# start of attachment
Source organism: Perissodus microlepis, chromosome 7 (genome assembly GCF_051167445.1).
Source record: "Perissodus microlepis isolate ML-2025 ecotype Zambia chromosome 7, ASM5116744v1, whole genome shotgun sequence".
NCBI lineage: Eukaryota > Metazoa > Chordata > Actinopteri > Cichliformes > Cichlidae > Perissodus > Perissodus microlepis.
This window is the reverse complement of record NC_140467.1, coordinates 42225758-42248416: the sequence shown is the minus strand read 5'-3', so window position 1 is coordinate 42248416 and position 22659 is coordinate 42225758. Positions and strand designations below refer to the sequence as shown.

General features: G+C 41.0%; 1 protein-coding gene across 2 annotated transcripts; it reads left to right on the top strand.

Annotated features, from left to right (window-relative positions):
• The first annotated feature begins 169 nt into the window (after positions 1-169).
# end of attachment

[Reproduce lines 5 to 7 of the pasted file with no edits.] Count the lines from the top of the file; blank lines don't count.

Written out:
General features: G+C 41.0%; 1 protein-coding gene across 2 annotated transcripts; it reads left to right on the top strand.

Annotated features, from left to right (window-relative positions):
• The first annotated feature begins 169 nt into the window (after positions 1-169).